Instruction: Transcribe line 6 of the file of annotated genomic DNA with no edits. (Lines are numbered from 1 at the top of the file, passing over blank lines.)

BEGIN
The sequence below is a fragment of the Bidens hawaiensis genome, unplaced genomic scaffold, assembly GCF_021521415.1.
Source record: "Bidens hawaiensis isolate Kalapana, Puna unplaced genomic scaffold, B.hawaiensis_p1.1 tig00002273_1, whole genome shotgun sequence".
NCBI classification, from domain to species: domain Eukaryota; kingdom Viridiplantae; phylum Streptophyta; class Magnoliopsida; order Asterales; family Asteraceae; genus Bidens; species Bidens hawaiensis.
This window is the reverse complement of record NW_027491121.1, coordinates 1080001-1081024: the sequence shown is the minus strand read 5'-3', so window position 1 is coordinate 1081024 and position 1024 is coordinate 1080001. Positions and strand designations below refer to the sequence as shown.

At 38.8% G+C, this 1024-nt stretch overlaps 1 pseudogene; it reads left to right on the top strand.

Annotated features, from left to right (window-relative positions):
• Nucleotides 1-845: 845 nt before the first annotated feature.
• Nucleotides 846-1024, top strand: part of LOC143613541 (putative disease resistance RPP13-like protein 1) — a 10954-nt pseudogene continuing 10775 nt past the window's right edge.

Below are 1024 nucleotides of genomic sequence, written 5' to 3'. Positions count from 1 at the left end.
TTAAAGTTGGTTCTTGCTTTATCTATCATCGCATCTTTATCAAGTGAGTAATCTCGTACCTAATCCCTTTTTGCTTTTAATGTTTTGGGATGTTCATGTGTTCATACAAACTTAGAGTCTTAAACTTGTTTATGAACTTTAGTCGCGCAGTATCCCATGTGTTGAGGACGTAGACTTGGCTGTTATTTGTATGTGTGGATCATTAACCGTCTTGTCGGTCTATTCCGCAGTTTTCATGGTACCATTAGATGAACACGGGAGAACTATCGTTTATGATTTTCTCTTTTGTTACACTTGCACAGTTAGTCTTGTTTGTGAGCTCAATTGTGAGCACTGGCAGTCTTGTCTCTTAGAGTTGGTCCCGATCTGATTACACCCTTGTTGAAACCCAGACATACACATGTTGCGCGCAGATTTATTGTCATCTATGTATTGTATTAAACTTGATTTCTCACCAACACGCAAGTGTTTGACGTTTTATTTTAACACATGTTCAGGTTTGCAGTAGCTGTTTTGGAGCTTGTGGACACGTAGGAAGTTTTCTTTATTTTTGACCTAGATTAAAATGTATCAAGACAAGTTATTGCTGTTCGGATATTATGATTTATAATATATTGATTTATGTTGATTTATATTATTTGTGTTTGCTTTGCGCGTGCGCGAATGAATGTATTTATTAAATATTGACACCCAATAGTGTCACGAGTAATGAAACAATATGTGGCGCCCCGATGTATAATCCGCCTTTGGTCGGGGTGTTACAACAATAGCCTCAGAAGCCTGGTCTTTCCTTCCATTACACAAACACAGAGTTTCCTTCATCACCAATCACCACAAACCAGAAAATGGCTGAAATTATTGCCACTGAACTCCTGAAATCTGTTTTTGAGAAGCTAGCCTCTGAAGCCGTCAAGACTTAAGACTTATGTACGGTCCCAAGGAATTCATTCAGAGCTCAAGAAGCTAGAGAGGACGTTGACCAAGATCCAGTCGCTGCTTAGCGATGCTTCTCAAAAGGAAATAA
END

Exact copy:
Annotated features, from left to right (window-relative positions):